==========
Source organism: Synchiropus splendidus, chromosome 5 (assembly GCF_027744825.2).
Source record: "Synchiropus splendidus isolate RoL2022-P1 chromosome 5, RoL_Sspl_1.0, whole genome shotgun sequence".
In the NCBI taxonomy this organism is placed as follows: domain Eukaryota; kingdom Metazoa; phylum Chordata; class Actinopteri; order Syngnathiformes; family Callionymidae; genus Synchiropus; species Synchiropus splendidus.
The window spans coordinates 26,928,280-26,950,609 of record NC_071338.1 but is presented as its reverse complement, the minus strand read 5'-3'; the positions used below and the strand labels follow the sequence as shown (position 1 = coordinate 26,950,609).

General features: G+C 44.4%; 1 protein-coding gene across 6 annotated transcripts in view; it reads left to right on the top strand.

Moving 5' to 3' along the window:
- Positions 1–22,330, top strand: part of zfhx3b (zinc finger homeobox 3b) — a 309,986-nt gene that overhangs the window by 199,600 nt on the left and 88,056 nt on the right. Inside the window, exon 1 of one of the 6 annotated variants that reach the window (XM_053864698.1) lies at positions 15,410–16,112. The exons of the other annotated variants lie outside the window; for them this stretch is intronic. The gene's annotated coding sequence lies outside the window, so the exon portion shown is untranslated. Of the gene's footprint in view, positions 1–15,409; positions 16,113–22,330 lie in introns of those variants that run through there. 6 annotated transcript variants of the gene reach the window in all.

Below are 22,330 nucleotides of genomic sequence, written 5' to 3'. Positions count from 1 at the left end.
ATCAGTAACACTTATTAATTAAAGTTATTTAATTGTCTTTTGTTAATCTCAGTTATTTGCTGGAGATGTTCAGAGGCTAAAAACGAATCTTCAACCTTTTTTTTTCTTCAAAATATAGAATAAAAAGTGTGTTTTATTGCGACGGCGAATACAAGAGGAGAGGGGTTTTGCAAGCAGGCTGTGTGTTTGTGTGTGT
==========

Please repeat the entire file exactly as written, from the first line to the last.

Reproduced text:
Source organism: Synchiropus splendidus, chromosome 5 (assembly GCF_027744825.2).
Source record: "Synchiropus splendidus isolate RoL2022-P1 chromosome 5, RoL_Sspl_1.0, whole genome shotgun sequence".
In the NCBI taxonomy this organism is placed as follows: domain Eukaryota; kingdom Metazoa; phylum Chordata; class Actinopteri; order Syngnathiformes; family Callionymidae; genus Synchiropus; species Synchiropus splendidus.
The window spans coordinates 26,928,280-26,950,609 of record NC_071338.1 but is presented as its reverse complement, the minus strand read 5'-3'; the positions used below and the strand labels follow the sequence as shown (position 1 = coordinate 26,950,609).

General features: G+C 44.4%; 1 protein-coding gene across 6 annotated transcripts in view; it reads left to right on the top strand.

Moving 5' to 3' along the window:
- Positions 1–22,330, top strand: part of zfhx3b (zinc finger homeobox 3b) — a 309,986-nt gene that overhangs the window by 199,600 nt on the left and 88,056 nt on the right. Inside the window, exon 1 of one of the 6 annotated variants that reach the window (XM_053864698.1) lies at positions 15,410–16,112. The exons of the other annotated variants lie outside the window; for them this stretch is intronic. The gene's annotated coding sequence lies outside the window, so the exon portion shown is untranslated. Of the gene's footprint in view, positions 1–15,409; positions 16,113–22,330 lie in introns of those variants that run through there. 6 annotated transcript variants of the gene reach the window in all.

Below are 22,330 nucleotides of genomic sequence, written 5' to 3'. Positions count from 1 at the left end.
ATCAGTAACACTTATTAATTAAAGTTATTTAATTGTCTTTTGTTAATCTCAGTTATTTGCTGGAGATGTTCAGAGGCTAAAAACGAATCTTCAACCTTTTTTTTTCTTCAAAATATAGAATAAAAAGTGTGTTTTATTGCGACGGCGAATACAAGAGGAGAGGGGTTTTGCAAGCAGGCTGTGTGTTTGTGTGTGT